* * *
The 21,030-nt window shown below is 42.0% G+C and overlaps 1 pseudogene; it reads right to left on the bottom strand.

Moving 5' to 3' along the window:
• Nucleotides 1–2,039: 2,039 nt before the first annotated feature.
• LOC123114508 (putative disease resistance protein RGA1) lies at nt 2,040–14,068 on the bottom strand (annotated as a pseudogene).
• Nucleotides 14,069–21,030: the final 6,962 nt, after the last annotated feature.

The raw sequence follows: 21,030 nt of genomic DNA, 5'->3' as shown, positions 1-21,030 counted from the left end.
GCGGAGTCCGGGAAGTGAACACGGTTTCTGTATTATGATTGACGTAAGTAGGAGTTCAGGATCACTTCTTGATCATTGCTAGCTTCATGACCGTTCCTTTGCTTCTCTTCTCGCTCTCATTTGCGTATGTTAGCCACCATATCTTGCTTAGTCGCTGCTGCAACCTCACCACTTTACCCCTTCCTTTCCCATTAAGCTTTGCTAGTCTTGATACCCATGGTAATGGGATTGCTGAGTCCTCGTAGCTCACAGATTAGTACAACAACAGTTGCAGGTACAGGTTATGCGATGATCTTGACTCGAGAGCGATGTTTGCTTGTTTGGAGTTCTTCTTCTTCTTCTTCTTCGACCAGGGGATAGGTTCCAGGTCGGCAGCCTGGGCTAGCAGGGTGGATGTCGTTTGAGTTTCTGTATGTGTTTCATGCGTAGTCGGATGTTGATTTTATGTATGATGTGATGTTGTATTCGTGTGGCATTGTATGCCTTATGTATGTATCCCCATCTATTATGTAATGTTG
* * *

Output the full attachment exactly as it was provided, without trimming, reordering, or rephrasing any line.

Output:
The 21,030-nt window shown below is 42.0% G+C and overlaps 1 pseudogene; it reads right to left on the bottom strand.

Moving 5' to 3' along the window:
• Nucleotides 1–2,039: 2,039 nt before the first annotated feature.
• LOC123114508 (putative disease resistance protein RGA1) lies at nt 2,040–14,068 on the bottom strand (annotated as a pseudogene).
• Nucleotides 14,069–21,030: the final 6,962 nt, after the last annotated feature.

The raw sequence follows: 21,030 nt of genomic DNA, 5'->3' as shown, positions 1-21,030 counted from the left end.
GCGGAGTCCGGGAAGTGAACACGGTTTCTGTATTATGATTGACGTAAGTAGGAGTTCAGGATCACTTCTTGATCATTGCTAGCTTCATGACCGTTCCTTTGCTTCTCTTCTCGCTCTCATTTGCGTATGTTAGCCACCATATCTTGCTTAGTCGCTGCTGCAACCTCACCACTTTACCCCTTCCTTTCCCATTAAGCTTTGCTAGTCTTGATACCCATGGTAATGGGATTGCTGAGTCCTCGTAGCTCACAGATTAGTACAACAACAGTTGCAGGTACAGGTTATGCGATGATCTTGACTCGAGAGCGATGTTTGCTTGTTTGGAGTTCTTCTTCTTCTTCTTCTTCGACCAGGGGATAGGTTCCAGGTCGGCAGCCTGGGCTAGCAGGGTGGATGTCGTTTGAGTTTCTGTATGTGTTTCATGCGTAGTCGGATGTTGATTTTATGTATGATGTGATGTTGTATTCGTGTGGCATTGTATGCCTTATGTATGTATCCCCATCTATTATGTAATGTTG